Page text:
As a doctor interested in getting and staying fit, at any age, I read a lot of information that crosses my desk about products, new exercise equipment, and workouts, aimed at boosting fitness goals. I always like to share anything I feel will benefit you in your quest to stay fit and healthy. Earlier this year, some disturbing information surfaced regarding a substance that many fitness enthusiasts have been (happily) using for a few years now. Yet, the FDA now wants to ban it as an illegal and unsafe substance. It’s called DMAA – short for 1, 3 dimethylamylamine – and is the focus ingredient in a product named Jack3d (pronounced jacked). Let me tell you more about this substance.
The “Jack3d” Controversy – Should DMAA Be Banned?
Since 2011, more than $100 million DMAA-containing products were sold in the United States – Jack3d being one of the more popular ones. People who use DMAA products swear by its exercise-enhancement properties that include a “powerful rush of energy where you just have to move”, as one loyal user put it. As such, it’s reported to rev you up to do your run when you don’t feel like it, or significantly boost any of your other workout efforts.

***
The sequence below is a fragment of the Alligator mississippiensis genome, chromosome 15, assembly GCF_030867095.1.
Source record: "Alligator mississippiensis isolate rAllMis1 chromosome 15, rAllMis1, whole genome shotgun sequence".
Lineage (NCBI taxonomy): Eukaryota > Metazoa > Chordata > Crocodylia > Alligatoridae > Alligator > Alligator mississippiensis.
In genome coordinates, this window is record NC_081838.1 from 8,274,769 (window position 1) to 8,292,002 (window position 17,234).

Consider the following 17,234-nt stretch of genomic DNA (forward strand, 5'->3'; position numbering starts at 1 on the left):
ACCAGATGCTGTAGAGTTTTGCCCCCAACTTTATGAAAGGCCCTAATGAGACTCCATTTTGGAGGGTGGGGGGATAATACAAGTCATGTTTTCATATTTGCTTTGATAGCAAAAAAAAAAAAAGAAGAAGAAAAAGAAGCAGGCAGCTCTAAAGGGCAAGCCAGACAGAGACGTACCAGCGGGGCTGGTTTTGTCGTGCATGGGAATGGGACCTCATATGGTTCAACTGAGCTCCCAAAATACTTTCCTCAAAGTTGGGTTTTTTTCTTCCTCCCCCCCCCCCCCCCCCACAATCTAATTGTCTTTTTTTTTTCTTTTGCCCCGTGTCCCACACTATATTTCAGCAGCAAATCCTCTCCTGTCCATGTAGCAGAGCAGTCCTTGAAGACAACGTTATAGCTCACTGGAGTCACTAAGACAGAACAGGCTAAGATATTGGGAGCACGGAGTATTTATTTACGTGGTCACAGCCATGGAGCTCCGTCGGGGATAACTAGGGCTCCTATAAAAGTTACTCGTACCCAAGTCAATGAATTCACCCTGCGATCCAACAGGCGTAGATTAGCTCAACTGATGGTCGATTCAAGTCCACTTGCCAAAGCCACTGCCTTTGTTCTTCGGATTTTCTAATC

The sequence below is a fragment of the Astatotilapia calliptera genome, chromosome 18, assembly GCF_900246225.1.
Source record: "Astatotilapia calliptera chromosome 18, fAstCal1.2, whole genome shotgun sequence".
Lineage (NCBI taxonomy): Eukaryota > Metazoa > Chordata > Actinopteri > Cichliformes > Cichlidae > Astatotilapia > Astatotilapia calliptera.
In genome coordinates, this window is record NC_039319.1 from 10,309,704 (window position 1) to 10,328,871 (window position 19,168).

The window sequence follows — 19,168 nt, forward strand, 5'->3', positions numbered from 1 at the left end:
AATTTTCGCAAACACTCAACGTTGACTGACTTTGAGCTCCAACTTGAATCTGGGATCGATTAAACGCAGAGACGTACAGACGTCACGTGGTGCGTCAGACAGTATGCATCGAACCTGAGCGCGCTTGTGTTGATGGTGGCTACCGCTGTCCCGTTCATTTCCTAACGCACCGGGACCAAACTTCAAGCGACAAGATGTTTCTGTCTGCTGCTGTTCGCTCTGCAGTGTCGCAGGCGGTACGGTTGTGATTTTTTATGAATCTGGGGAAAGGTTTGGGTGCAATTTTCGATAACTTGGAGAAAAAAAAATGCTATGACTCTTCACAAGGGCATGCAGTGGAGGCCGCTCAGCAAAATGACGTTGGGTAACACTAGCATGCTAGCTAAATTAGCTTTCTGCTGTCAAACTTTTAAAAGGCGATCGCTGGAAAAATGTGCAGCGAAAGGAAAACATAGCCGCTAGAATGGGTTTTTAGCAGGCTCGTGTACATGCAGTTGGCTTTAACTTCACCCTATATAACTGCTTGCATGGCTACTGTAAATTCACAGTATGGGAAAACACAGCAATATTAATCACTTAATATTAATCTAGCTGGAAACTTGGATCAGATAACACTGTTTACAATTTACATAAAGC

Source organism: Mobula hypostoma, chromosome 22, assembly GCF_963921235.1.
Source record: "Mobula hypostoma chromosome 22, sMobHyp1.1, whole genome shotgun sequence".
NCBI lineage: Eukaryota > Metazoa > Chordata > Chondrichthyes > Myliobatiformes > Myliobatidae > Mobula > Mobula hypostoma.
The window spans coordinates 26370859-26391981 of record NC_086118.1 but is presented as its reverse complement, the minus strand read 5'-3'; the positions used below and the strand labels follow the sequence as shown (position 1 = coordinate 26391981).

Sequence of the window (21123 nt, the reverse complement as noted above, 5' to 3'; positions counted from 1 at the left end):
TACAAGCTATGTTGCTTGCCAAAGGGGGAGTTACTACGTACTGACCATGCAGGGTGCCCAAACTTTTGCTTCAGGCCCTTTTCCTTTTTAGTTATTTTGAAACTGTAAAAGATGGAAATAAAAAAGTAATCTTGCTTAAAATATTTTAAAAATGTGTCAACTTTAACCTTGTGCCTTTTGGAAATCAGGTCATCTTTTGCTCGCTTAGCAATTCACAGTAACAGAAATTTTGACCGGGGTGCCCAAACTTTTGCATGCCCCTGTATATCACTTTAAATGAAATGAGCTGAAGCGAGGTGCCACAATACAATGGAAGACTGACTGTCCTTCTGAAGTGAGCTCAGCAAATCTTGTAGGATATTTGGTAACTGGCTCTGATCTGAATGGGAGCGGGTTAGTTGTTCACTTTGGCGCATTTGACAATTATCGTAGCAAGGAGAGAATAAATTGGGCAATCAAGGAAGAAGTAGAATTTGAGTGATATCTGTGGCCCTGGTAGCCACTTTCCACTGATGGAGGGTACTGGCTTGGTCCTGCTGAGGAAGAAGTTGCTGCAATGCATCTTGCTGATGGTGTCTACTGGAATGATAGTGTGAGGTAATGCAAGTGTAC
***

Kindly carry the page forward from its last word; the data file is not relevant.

DMAA is a central nervous system stimulant that makes your heart beat faster – much like adrenaline pumping through your body – and can make you feel “antsy”, as one user said, if you don’t exercise after taking it. It’s also said to suppress appetite and increase metabolic rate. However, some medical researchers, like Dr. Pieter Cohen of Harvard University, see strong similarities between DMAA and Ephedra – another controversial stimulant-type supplement. Former Ephedra users saw DMAA as its replacement. Professional Supplements reported that 40 mg of DMAA was found equivalent in action to 25 mg of Ephedra.
Cohen believes that DMAA users are starting to experience some of the same adverse events reported with Ephedra, before it was banned some years ago, such as heart attacks, strokes and death. According to Science Based Medicine, DMAA is said to “narrow blood vessels and arteries, which leads to elevated blood pressures”. As you may already know, high blood pressure is a significant risk factor for stroke and heart attack.
In April 2013, NBC News reported on the controversy of DMAA and Jack3d, one of its signature products. Prior to that story airing however, the FDA had issued a warning about the dangers of using DMAA. This resulted in the Council for Responsible Nutrition (the leading trade association for dietary supplements) calling for product manufacturers who use DMAA in their products, and consumers who take them, to stop. Here’s why:
According to the report, the FDA had received 86 “adverse event” reports thought linked to products that contained DMAA. These events included side effects like liver and kidney failure, heart attacks, heart failure, vomiting, anxiety, depression, loss of consciousness, chest pain, and 5 deaths. The director of the FDA’s Division of Dietary Supplements Program, Dr. Daniel Fabricant, cited DMAA as “an illegal dietary supplement” yet the FDA has no jurisdiction over it. The FDA does not regulate products categorized as dietary supplements and therefore cannot not rule on their ‘safety or efficacy’ Fabricant explained.